People will will die from losing their insurance. Obamacare's supporters argue ensuring access to health care is more important than increased premiums or slight declines in quality. Those are real issues and should be addressed, but tearing the entire system down without a plan is beyond stupid.
As the Republican-led push to kill what’s become known as Obamacare gains steam, though, Americans from both parties are pleading with politicians on social media, at town halls, and through press conferences and rallies not to tear it down without a replacement. The repeal of the act is expected to leave some 20 million people—many of them self-employed or with pre-existing conditions who insurance companies have traditionally refused to cover—completely uninsured.(The repeal would also give the 400 richest households in America an average tax cut of $7 million each.)
Republicans argue it's necessary to repeal Obamacare before replacing it because this is the best chance to repeal Obamacare. If Republicans miss this window of opportunity, it may be years until Obamacare is repealed.
Reconciliation is a powerful—but tricky—tool to use, as it allows Senate majorities to overcome the filibuster and pass major legislation with only 51 votes in the Senate (as opposed to the usual 60). In 2010, Democrats used it to pass parts of Obamacare over Republican objections. Now, Senate Republicans want to use it for repeal. What makes reconciliation so tricky, however, are the very specific rules that govern its use. According to these rules, reconciliation bills must only contain subject matter that has a direct budgetary impact. Otherwise the reconciliation bill “loses privilege,” or loses the ability to avoid the filibuster.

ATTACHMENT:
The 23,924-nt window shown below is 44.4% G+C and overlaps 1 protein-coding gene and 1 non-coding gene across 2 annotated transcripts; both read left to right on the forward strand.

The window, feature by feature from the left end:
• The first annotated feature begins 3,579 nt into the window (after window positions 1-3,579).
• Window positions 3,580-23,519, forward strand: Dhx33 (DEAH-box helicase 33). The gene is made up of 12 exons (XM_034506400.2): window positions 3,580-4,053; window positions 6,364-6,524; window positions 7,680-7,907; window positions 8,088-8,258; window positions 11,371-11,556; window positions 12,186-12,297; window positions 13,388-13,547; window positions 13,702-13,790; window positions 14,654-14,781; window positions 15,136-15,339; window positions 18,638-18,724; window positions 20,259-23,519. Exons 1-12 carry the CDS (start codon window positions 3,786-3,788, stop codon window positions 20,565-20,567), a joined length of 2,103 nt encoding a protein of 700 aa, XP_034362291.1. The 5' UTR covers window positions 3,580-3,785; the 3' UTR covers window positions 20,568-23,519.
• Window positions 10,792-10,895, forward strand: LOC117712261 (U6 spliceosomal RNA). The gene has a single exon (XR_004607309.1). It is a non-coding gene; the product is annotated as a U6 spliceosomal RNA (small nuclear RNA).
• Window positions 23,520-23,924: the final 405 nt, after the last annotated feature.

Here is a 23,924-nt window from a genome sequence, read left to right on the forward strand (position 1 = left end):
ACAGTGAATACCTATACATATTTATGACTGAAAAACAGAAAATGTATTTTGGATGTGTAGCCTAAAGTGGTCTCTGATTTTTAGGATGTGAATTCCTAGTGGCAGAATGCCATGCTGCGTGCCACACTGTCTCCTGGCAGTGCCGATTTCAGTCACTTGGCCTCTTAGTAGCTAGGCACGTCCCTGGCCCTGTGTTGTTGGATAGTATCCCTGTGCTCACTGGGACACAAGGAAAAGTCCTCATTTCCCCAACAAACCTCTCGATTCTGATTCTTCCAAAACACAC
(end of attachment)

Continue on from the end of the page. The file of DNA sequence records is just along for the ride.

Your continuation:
That means that under a simultaneous repeal-and-replace effort, 60 votes would be required to repeal Obamacare, instead of 51—an impossibility, as Republicans only have 52 votes in the Senate.
Republicans think Americans have given their party a mandate to repeal Obamacare. They see the system as fundamentally flawed. The only way to fix it is to tear it down and start from scratch.
Obamacare is crumbling, and the health insurance market in America needs significant reform. Republicans have put forward a myriad of proposals to do so. However, responsible lawmaking requires this process to be done in the light of day, with participation by all members of Congress, and with buy-in from the American people.Republicans received a mandate from voters to repeal Obamacare, and to fix the country’s health care system. Fulfilling this promise requires lawmakers to treat the repeal effort with the utmost care. That means using the reconciliation process for repeal only, and then moving forward with the open debate and deliberation that such critical policy decisions deserve.